Is the Washington/Oregon Measles Outbreak Among Fully Vaccinated Children?

Over 35 cases of measles reported around Portland, Oregon and in nearby Clark County, Washington have compelled Washington’s governor to declare a state of emergency. Really.

People are hysterical about a few cases of a disease that was normal and self-limiting just a few decades ago. Pop culture references like these would be forbidden today:

To be clear, measles can be fatal, but for the vast majority of people it is a mild, self-limiting disease. The Mayo Clinic describes symptoms as:

  • Fever
  • Dry cough
  • Runny nose
  • Sore throat
  • Inflamed eyes (conjunctivitis)
  • Tiny white spots with bluish-white centers on a red background found inside the mouth on the inner lining of the cheek — also called Koplik’s spots
  • A skin rash made up of large, flat blotches that often flow into one another

Are the kids stricken with measles vaccinated?

The official tally from Clark County Public Health Department is:

  • Age
    • 1 to 10 years: 34 cases
    • 11 to 18 years: 13 cases
    • 19 to 29 years: one case
    • 30 to 39 years: one case
  • Immunization status
    • Unimmunized: 42 cases
    • Unverified: six cases
    • 1 MMR vaccine: one case
  • Hospitalization: one case (none currently)

Some are eyeing an immigrant community in Vancouver, Washington for the initial case: “Some of them says we don’t want to take a shot … after that so because some kids infected after shots,” one of the members explained.

The area in general has a higher-than-normal rate of vaccine exemption. According to Seattle Times, state data shows that 7.9 percent of children in Clark County were exempted in the 2017-18 school year from vaccines required for kindergarten entry, which includes the two-dose course for measles that the Centers for Disease Control and Prevention says is 97 percent effective. Only 1.2 percent of the children had a medical dispensation, meaning that nearly 7 percent were not immunized for personal or religious reasons.

The concept of herd immunity is that if enough people are immunized against a disease, the entire population—including immunocompromised people—should be able to avoid the disease. But Clark County’s numbers aren’t too far off from the 95 percent level to ensure herd immunity. What’s worse is that in recent outbreaks, fully vaccinated children were getting sick, as Dr. Gregory Poland explained in a 2012 paper: during the 1989-1991 U.S. outbreaks, 20 percent to 40 percent of those affected had received one to two doses. In a 2011 outbreak in Canada, “over 50 percent of the 98 individuals had received two doses of measles vaccine.”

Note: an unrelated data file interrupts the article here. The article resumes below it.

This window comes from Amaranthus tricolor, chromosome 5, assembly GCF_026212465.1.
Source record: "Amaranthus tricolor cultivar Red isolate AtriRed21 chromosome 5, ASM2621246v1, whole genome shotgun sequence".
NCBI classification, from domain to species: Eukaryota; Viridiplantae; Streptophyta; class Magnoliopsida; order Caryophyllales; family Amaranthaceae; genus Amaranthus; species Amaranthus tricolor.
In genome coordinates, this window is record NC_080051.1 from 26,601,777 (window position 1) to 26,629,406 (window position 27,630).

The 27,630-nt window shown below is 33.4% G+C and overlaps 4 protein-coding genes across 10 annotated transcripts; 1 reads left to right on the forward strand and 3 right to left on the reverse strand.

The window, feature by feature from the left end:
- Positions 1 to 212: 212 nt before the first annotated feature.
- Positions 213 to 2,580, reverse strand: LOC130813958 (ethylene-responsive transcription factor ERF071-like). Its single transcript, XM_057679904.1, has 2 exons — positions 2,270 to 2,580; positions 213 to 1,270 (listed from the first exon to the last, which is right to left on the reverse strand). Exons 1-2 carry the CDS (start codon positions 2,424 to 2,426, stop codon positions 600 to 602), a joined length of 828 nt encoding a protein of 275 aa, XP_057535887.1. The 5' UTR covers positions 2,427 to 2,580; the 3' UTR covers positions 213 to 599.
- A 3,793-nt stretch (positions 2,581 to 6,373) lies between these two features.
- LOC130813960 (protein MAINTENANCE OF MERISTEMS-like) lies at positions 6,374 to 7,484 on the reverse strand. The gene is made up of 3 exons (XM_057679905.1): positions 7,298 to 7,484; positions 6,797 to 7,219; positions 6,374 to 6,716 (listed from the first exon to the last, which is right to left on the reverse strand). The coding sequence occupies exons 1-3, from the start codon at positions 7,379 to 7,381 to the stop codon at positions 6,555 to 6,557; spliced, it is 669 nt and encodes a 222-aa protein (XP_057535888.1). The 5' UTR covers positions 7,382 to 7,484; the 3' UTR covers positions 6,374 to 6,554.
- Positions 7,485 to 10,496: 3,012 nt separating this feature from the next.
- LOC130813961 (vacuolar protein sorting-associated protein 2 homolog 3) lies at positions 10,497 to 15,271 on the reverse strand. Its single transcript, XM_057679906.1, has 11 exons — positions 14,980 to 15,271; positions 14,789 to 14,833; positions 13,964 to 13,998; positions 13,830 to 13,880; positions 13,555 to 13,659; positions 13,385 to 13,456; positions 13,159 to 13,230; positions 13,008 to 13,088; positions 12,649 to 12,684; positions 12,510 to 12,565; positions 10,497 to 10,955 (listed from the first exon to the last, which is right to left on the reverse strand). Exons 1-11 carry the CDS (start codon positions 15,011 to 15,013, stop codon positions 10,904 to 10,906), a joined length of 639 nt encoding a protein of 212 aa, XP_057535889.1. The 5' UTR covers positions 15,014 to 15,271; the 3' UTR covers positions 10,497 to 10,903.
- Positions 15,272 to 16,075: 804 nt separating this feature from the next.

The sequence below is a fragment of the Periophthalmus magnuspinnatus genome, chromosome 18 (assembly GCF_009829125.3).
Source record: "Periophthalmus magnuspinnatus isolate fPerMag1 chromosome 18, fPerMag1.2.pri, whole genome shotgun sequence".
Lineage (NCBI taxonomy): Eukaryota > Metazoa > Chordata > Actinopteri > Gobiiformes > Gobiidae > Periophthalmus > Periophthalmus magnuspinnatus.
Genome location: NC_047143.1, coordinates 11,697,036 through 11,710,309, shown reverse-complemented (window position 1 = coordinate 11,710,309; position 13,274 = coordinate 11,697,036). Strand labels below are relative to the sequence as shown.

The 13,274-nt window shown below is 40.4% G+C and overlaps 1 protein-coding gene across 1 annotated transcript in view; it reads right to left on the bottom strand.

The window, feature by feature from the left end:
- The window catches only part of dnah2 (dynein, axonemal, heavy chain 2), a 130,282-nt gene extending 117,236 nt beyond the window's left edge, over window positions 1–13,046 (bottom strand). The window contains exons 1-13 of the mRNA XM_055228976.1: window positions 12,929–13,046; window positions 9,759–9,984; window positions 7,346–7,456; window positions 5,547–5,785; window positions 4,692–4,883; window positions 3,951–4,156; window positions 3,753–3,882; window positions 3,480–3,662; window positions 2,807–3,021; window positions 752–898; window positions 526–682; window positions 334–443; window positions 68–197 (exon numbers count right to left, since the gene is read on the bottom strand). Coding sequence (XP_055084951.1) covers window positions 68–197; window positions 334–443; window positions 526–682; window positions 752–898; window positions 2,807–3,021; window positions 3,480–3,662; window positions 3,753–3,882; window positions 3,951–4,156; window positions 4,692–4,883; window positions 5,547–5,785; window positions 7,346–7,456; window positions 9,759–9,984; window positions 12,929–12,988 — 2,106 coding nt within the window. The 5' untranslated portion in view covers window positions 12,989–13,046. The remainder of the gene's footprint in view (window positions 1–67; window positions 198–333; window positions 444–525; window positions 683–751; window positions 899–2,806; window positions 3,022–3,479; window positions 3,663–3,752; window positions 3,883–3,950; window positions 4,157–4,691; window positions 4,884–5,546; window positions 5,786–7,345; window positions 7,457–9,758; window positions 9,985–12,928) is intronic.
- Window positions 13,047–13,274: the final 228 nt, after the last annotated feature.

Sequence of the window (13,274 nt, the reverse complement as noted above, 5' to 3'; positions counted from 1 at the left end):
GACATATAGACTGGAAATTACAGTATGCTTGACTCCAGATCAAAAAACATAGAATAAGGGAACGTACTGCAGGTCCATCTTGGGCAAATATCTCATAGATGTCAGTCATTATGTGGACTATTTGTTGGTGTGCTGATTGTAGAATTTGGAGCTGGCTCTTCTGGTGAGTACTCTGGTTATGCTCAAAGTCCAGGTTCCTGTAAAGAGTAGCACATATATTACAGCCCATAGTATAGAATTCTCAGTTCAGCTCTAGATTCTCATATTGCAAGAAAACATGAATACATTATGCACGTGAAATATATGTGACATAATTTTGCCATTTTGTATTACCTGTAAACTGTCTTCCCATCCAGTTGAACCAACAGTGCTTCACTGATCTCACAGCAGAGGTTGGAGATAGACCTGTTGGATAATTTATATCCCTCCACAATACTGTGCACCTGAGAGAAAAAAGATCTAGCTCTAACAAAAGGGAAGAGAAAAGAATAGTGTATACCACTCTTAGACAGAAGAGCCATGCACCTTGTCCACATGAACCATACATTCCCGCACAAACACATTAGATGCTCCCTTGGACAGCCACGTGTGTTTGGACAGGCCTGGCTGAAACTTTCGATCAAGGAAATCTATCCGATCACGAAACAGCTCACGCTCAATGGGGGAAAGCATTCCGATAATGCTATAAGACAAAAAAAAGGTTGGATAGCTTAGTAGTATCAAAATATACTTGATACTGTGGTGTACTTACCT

The problem is that between 2 percent and 10 percent don’t develop expected antibodies after receiving the recommended two shots and even when the vaccine takes, the protection quickly wanes.

Poland thinks the answer lies in our genes: because of their genetic predisposition, some people will not respond to the current measles vaccine, even with additional boosters. By the same token, the genetic predisposition of others makes them susceptible to harm from the measles vaccine, leading to public wariness, including among the well educated. What is needed is for the public health establishment to accept that the current measles vaccine has so many drawbacks as to make it unworkable, and get on with the job of developing next-generation vaccines.

For the record, Dr. Poland is decidedly pro-vaccine, often lashing out against the “irrationality of the antivaccinationists,” but he has addressed the serious issues with the one-size-fits-all vaccination program in the US. His team recommends :

  • Abandon a one-size (and dose) –fits-all vaccine approach for all vaccines and all persons
  • Predict the likelihood of a significant adverse event to a vaccine
  • Decide the number of doses likely to be needed to induce a sufficient response to a vaccine
  • Design and develop new vaccines and studies to prove their efficacy and safety in such a way as to begin to use them in an individualized manner
  • Identify approaches to vaccination for individuals and groups (based on age, gender, race, other) based on genetic predilections to vaccine response and reactivity

We agree. We would also add “lightening up a little” and watching a little ’70s television.

Perspective from the comments:

Finley Harrison posted:

Measles before vaccination: 0.0001286 deaths per case of measles (450/3.5m) and 0.0002857 case of encephalitis per case of measles (1000/3.5m https://www.cdc.gov/measles…

MMR in the last 10 years:
68 cases where Vaccine is MEA or MER or MM or MMR or MMRV and Patient Died and Vaccination Date on/after ‘2009-01-01’ Age: <3 (http://www.medalerts.org/va… 389 encephalitis/brain damage

“with less than one percent reported to the Food and Drug Administration (FDA)” https://healthit.ahrq.gov/a… Let’s use a liberal 5% reported which gives us 1360 deaths or 136 per year; 778 cases of encephalitis.

Vaccination rate: ~3.9m 1-year-olds at ~91% (https://www.statista.com/st… = 3549000 doses.

Deaths per vaccination: .000038
Encephalitis per vaccination: .0002192

VICP pays out about 38% of the claims for measles vaccine injury (https://www.hrsa.gov/sites/… . That leaves you with 0.00001444 deaths and 0.0000833 cases of encephalitis per vaccine.

According to these calculations, you’re looking at a 0.01286% chance of dying from measles and a 0.001444% chance of dying from measles vaccine. Again, I think the measles mortality rate would be lower today than in the 1950s even without vaccination.

 

 

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